Sammy Nickalls
March 17, 2016 12:29 pm

Your future looks like a rainbow unicorn befriending an angel kitten. At least, that’s what it *will* look like if you get the Lisa Frank tarot cards that have been sweeping the Internet in the most colorful, magical way.

Artist Ariel Hart came up with the brilliant idea of combining two divine elements in our lives: tarot cards and Lisa Frank. Inspired by the Hello Kitty exhibit at the Japanese American National Museum in Los Angeles, the deck is everything we could want. From a preening pink dog as the High Priestess to a banana wearing sunglasses as the Devil, we could handle even the most brutal of readings if a Lisa Frank character delivered it. I mean, really, a unicorn on the Death card makes the whole dying thing not seem so bad.

Ariel said she was inspired by Lisa Frank’s ability to transcend ’90s nostalgia and become an ever-present piece of popular culture. “I’m especially passionate about branding as it transitions into being a lifestyle,” she told The Huffington Post. “Lisa Frank is a great example of a brand that was likely intended for young people that inadvertently found a way to stick with them for the rest of their lives.”

The Lisa Frank tarot cards are available to be printed—for free!—here. What a wonderful world!

For anyone who don’t know much about the world of tarot, HelloGiggles spoke to Sami Main, social media editor for Tech Insider who writes a weekly tarot forecast for The Gloss and offers digital tarot readings through her Twitter. Here’s what beginners in tarot need to know before whipping out your Lisa Frank deck.

You gotta have faith!

Tarot has its skeptics. While Sami tells us skepticism is normal, it’s sort of missing the point. “It’s totally normal to feel skeptical,” she told us. “There’s no way to prove any of it as real, like more science-y type practices. But I try to remind people to think of it like asking a second opinion among your group of friends. It’s not like we take every single word of theirs as super serious, but it can’t hurt to see another perspective on your situation. And that’s what tarot does! It’s an impartial observer on your life.”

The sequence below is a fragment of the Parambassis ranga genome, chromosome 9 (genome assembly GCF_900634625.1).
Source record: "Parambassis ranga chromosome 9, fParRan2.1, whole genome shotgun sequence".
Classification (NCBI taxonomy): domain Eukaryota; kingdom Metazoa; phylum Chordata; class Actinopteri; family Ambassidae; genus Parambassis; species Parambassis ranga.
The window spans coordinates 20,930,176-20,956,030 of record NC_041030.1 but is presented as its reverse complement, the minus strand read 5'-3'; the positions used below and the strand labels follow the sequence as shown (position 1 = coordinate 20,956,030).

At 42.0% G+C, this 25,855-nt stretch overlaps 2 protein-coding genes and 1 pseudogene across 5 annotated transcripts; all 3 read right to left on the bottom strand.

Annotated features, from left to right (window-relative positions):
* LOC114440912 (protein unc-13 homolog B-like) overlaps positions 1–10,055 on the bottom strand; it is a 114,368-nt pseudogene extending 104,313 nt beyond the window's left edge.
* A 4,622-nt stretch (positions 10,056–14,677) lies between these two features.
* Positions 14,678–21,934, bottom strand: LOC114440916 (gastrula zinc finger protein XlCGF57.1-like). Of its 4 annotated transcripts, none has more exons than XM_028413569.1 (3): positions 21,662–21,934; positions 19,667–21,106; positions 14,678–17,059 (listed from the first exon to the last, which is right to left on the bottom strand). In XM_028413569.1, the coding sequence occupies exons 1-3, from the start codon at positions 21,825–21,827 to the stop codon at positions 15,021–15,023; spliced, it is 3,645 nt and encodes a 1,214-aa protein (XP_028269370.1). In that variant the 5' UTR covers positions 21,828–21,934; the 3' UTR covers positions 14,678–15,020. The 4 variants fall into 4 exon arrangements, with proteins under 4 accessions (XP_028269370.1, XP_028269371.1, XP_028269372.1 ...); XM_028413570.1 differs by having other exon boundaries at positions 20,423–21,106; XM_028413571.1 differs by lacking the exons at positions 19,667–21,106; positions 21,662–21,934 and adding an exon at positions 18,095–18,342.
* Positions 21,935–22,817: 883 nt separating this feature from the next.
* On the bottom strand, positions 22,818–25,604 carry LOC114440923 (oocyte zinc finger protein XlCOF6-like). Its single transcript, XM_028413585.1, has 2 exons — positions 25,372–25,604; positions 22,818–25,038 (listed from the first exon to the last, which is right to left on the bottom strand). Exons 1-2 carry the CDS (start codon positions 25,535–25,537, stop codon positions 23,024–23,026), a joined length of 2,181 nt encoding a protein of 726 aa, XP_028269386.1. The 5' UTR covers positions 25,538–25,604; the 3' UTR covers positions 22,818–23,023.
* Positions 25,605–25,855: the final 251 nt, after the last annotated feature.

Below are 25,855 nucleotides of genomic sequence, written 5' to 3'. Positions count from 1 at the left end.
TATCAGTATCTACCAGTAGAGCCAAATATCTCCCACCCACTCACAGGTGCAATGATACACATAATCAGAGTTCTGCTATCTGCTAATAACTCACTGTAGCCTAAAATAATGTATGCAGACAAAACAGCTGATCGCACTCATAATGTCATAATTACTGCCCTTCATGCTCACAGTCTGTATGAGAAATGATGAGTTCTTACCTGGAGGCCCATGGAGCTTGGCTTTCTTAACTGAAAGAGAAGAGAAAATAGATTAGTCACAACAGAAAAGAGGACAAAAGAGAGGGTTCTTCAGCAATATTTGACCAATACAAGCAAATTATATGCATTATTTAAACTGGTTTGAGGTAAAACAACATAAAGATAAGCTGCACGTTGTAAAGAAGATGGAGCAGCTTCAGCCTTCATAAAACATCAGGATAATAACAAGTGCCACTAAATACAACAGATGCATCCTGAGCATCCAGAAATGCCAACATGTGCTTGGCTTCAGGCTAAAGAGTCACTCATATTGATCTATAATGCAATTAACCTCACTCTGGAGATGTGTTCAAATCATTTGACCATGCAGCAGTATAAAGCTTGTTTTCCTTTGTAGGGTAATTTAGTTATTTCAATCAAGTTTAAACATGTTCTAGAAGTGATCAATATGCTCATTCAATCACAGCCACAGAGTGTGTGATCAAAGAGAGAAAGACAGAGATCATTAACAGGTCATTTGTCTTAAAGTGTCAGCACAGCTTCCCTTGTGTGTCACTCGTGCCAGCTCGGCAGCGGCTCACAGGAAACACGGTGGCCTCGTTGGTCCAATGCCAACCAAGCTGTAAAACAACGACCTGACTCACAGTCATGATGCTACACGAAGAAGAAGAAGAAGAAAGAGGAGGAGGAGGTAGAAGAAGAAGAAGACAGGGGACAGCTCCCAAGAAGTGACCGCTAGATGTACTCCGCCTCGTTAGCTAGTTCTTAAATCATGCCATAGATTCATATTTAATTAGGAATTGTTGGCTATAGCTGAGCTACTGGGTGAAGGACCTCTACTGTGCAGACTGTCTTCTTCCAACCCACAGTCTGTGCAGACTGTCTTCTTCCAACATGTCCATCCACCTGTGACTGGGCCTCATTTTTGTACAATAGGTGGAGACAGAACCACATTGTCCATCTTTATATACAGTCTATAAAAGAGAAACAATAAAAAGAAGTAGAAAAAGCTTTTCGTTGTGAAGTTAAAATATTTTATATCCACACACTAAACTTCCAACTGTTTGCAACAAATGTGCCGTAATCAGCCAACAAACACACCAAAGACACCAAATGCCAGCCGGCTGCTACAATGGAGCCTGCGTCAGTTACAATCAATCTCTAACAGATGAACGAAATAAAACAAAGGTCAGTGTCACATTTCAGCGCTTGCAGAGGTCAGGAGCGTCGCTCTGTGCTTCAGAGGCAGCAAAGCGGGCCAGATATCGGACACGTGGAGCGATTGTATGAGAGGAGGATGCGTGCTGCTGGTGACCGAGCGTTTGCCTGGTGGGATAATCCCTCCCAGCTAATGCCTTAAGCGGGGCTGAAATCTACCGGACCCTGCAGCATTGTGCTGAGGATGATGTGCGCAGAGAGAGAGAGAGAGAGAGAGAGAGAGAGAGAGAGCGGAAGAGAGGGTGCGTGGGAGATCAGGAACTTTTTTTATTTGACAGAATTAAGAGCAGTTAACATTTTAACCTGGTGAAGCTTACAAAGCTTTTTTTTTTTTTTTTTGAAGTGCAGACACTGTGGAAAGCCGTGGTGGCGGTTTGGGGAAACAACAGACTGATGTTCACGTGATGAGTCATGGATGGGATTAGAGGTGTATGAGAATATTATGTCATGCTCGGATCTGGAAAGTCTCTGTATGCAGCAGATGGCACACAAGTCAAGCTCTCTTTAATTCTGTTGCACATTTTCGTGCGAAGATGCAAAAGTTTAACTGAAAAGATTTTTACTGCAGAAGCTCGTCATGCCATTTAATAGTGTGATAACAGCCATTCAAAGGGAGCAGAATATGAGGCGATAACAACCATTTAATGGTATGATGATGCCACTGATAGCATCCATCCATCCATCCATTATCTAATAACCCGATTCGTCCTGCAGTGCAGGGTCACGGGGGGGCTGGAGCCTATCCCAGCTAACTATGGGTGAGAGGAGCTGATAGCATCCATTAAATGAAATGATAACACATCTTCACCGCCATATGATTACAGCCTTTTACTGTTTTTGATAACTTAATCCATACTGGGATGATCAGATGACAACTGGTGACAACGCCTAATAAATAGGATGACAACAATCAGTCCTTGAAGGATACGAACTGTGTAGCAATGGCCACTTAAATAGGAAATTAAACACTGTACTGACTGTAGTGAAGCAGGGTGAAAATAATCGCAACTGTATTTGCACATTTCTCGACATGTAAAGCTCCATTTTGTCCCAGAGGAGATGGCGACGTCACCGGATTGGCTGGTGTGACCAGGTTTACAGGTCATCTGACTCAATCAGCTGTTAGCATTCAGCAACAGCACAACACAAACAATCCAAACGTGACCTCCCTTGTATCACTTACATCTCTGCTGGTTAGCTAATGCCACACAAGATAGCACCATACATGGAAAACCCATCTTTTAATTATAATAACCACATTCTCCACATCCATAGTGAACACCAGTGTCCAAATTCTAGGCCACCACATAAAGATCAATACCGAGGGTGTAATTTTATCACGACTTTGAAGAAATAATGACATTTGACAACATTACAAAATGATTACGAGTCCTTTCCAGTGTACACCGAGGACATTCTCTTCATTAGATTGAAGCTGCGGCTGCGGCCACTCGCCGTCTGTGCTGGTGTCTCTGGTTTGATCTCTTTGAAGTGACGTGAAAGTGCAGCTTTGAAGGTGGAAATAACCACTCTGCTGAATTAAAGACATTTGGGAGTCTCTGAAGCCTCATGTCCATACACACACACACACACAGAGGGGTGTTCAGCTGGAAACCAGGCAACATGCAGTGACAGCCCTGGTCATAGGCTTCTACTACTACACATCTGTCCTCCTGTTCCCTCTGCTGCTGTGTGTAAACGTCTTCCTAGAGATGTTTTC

Ariel Hart

Don’t ask “yes” or “no” questions.

We should view tarot as a gentle guide, not a deciding force. “What I get out of tarot is basically a sense of reassurance,” Sami said. “It’s really peaceful. It’s just a way to ask some kind of higher authority to take a look at the nitty gritty details of your life for you, and then hopefully guide you out of it.”

For this reason, don’t expect a “yes” or a “no” from your reading. “Tarot can’t really tell you yes/no answers to things; I tend to think of it like a forecast,” Sami explained. “If things keep going in the current direction you’re headed, tarot will tell you what to expect. So, for me, people can get validation from tarot (‘Oh, I’m NOT crazy for thinking [x]!’) as well as a more solid movement forward (‘Got it, if I want to fix [x], guess I gotta do [x].’)”

Take your time learning all the cards.

“If you want to get into tarot, definitely grab yourself. . . some kind of guide book that will help explain all of the cards in detail for you,” Sami told HelloGiggles. “And keep an open mind! When you first start practicing, you might feel like you don’t know anything or that it’s too complicated; the tarot deck has 78 cards! That’s a lot to remember. So take your time and practice as often as you can.”

Another great resource Sami recommends? Little Red Tarot, which she explained gives a “newer, modern take on tarot,” since the history of it “can make it feel dusty.” She also recommended the book Seventy-Eight Degrees of Wisdom, “which really gives you a deeper look into each card and what it could mean.”

Don’t forget to have fun!

“[T]arot is a super fun experience if you let yourself believe in a lil’ mysticism every once in a while,” Sami told HelloGiggles. “Sometimes you just have to let things go up to the universe instead of worrying about them yourself. Oh, and it’s supposed to be fun! I take it very seriously, because it’s a way to communicate with the helpful forces around us, but at the end of the day, it’s not something worth stressing out over.”

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